32. Interpreting the p-value… • The smaller the p-value, the more statistical evidence exists to support the alternative hypothesis. • If the p-value is less than 1%, there is overwhelming evidence that supports the alternative hypothesis. • If the p-value is between 1% and 5%, there is a strong evidence that supports the alternative hypothesis. • If the p-value is between 5% and 10% there is a weak evidence that supports the alternative hypothesis. • If the p-value exceeds 10%, there is no evidence that supports the alternative hypothesis. • We observe a p-value of .0069, hence there is overwhelming evidence to support H1: > 170.

33. Interpreting the p-value… Overwhelming Evidence (Highly Significant) Strong Evidence (Significant) Weak Evidence (Not Significant) No Evidence (Not Significant) 0 .01 .05 .10 p=.0069

34. Interpreting the p-value… • Compare the p-value with the selected value of the significance level: • If the p-value is less than , we judge the p-value to be small enough to reject the null hypothesis. • If the p-value is greater than , we do not reject the null hypothesis. • Since p-value = .0069 < = .05, we reject H0 in favor of H1

35. Calculating p-values with Excel… • Consider the dataset for Example 11.1. • Click: Tools > Data Analysis Plus > Z-Test: Mean p-value

36. Calculating p-values with Excel… • Alternatively, we can compare the standardized test statistic with the critical value of z: test stat z.05 Again, z = 2.4605 > 1.6449 = z.05, so we reject H0…

37. Conclusions of a Test of Hypothesis… • If we reject the null hypothesis, we conclude that there is enough evidence to infer that the alternative hypothesis is true. • If we do not reject the null hypothesis, we conclude that there is not enough statistical evidence to infer that the alternative hypothesis is true. • Remember: The alternative hypothesis is the more important one. It represents what we are investigating.

38. Chapter-Opening Example… • The objective of the study is to draw a conclusion about the mean payment period. Thus, the parameter to be tested is the population mean. We want to know whether there is enough statistical evidence to show that the population mean is less than 22 days. Thus, the alternative hypothesis is • H1:μ < 22 • The null hypothesis is • H0:μ = 22

39. Chapter-Opening Example… • The test statistic is • We wish to reject the null hypothesis in favor of the alternative only if the sample mean and hence the value of the test statistic is small enough. As a result we locate the rejection region in the left tail of the sampling distribution. • We set the significance level at 10%.

40. Chapter-Opening Example… • Rejection region: • From the data in SSA we compute • and • p-value = P(Z < -.91) = .5 - .3186 = .1814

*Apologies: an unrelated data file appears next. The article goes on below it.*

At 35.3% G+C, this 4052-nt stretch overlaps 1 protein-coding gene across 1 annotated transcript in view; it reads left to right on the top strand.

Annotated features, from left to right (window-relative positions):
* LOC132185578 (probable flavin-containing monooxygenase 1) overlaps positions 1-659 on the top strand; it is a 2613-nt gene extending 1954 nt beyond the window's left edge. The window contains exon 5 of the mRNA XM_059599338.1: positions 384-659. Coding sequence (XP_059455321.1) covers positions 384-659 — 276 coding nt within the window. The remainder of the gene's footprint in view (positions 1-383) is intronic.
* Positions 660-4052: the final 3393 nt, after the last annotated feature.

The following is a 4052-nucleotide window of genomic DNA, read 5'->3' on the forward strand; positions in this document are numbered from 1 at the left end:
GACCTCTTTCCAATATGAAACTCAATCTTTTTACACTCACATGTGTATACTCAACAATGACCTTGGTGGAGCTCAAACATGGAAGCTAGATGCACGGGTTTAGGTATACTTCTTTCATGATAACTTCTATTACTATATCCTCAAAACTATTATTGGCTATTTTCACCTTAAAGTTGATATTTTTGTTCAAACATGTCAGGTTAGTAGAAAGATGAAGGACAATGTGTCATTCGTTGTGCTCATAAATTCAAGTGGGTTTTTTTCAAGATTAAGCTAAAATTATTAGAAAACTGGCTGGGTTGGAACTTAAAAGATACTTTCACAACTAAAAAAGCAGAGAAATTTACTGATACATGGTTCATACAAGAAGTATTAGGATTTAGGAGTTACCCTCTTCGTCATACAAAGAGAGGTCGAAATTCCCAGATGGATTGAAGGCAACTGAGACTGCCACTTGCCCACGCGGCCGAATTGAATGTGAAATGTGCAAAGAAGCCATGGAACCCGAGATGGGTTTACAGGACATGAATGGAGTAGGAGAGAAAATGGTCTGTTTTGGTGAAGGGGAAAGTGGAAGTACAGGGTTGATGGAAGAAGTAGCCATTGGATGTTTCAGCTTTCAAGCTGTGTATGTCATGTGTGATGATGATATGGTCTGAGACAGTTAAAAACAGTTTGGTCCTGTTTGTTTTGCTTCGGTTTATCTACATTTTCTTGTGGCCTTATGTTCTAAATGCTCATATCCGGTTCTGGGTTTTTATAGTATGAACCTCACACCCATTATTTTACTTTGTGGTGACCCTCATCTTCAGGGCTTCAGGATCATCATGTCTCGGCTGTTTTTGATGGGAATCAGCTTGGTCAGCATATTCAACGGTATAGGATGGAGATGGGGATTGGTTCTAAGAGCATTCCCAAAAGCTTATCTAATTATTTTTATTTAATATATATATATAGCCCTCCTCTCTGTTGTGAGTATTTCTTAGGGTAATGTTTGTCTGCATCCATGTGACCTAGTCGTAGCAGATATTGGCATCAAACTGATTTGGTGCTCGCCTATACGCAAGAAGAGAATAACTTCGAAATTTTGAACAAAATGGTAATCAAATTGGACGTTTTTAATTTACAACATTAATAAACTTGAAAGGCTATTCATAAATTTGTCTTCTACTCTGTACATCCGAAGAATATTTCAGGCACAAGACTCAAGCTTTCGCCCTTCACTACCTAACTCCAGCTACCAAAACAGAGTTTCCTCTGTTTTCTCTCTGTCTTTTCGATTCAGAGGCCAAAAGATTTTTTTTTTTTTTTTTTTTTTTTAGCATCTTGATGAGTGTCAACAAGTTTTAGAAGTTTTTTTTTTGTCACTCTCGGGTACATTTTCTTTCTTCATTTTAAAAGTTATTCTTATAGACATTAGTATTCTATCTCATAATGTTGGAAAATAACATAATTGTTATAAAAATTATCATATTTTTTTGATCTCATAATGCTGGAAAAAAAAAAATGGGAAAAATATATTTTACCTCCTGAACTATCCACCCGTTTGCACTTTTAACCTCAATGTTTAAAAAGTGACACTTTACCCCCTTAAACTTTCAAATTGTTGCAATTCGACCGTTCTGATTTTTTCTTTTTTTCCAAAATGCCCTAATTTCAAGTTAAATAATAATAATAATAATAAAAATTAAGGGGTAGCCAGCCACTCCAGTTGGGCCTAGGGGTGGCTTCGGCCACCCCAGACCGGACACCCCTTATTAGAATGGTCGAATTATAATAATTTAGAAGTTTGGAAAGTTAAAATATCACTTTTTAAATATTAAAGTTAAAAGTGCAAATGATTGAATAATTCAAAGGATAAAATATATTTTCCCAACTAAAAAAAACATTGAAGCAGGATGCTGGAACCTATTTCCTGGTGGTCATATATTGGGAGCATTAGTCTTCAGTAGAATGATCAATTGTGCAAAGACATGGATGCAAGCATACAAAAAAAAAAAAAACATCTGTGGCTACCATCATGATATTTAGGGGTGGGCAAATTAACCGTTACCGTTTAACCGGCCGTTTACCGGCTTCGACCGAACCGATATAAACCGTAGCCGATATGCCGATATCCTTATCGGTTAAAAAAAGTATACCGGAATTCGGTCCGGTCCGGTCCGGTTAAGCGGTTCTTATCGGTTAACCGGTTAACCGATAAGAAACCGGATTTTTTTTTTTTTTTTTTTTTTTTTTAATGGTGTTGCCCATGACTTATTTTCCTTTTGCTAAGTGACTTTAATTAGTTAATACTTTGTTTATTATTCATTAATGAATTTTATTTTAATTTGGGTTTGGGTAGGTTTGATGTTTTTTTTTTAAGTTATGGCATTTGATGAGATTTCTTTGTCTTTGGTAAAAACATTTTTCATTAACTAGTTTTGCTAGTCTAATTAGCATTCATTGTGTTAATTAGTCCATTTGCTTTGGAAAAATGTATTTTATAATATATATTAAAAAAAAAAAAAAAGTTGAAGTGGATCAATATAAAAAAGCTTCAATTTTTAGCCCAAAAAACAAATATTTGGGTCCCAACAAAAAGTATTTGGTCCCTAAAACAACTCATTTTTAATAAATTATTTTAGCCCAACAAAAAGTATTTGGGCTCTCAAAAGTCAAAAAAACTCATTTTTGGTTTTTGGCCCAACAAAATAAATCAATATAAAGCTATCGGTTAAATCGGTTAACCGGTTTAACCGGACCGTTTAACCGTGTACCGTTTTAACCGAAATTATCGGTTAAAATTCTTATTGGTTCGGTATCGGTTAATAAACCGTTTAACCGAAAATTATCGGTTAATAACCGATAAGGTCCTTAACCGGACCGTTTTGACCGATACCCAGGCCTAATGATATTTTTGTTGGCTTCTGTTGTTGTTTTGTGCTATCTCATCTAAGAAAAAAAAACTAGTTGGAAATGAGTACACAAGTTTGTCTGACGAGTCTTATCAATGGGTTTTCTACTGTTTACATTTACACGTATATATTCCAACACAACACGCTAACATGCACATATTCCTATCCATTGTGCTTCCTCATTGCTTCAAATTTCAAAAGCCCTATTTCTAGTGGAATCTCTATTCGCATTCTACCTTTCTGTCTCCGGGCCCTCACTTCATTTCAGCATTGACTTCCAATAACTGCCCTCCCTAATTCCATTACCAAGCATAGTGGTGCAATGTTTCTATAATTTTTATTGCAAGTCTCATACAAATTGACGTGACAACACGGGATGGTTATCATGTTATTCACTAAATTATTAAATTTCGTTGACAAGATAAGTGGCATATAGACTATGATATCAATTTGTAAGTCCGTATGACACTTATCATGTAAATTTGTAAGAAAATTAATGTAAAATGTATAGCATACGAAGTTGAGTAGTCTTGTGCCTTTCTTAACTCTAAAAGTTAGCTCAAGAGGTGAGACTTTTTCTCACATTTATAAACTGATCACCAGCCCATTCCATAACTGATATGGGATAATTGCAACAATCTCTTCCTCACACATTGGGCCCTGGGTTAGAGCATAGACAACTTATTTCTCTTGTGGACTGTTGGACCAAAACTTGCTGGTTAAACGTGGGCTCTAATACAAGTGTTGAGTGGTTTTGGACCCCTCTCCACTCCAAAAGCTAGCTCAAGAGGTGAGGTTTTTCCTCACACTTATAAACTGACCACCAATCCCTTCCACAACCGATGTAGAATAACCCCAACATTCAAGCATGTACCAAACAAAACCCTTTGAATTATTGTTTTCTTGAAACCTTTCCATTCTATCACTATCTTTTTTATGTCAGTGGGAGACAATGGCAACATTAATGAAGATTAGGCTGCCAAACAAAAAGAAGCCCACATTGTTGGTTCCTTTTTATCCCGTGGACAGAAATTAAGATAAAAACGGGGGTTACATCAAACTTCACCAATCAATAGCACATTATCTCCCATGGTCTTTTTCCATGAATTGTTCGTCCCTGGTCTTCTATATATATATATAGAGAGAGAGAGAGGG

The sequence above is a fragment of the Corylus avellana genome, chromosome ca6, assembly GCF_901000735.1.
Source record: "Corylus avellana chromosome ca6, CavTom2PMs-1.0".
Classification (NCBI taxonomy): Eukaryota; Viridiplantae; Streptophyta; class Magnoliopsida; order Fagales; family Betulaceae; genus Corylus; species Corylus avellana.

41. Chapter-Opening Example… • Conclusion: There is not enough evidence to infer that the mean is less than 22. • There is not enough evidence to infer that the plan will be profitable.

42. One– and Two–Tail Testing… • The department store example was a one tail test, because the rejection region is located in only one tail of the sampling distribution: • More correctly, this was an example of a right tail test.

43. One– and Two–Tail Testing… • The SSA Envelope example is a left tail test because the rejection region was located in the lefttail of the sampling distribution.

44. Right-Tail Testing… • Calculate the critical value of the mean ( ) and compare against the observed value of the sample mean ( )…

45. Left-Tail Testing… • Calculate the critical value of the mean ( ) and compare against the observed value of the sample mean ( )…

46. Two–Tail Testing… • Two tail testing is used when we want to test a research hypothesis that a parameter is not equal (≠) to some value

47. Example 11.2… • AT&T’s argues that its rates are such that customers won’t see a difference in their phone bills between them and their competitors. They calculate the mean and standard deviation for all their customers at \$17.09 and \$3.87 (respectively). • They then sample 100 customers at random and recalculate a monthly phone bill based on competitor’s rates. • What we want to show is whether or not: • H1: ≠ 17.09. We do this by assuming that: • H0: = 17.09

48. Example 11.2… • The rejection region is set up so we can reject the null hypothesis when the test statistic is large or when it is small. • That is, we set up a two-tail rejection region. The total area in the rejection region must sum to , so we divide this probability by 2. stat is “small” stat is “large”

49. Example 11.2… • At a 5% significance level (i.e. = .05), we have • /2 = .025. Thus, z.025 = 1.96 and our rejection region is: • z < –1.96 -or- z > 1.96 z -z.025 +z.025 0

50. Example 11.2… • From the data, we calculate = 17.55 • Using our standardized test statistic: • We find that: • Since z = 1.19 is not greater than 1.96, nor less than –1.96 we cannot reject the null hypothesis in favor of H1. That is “there is insufficient evidence to infer that there is a difference between the bills of AT&T and the competitor.”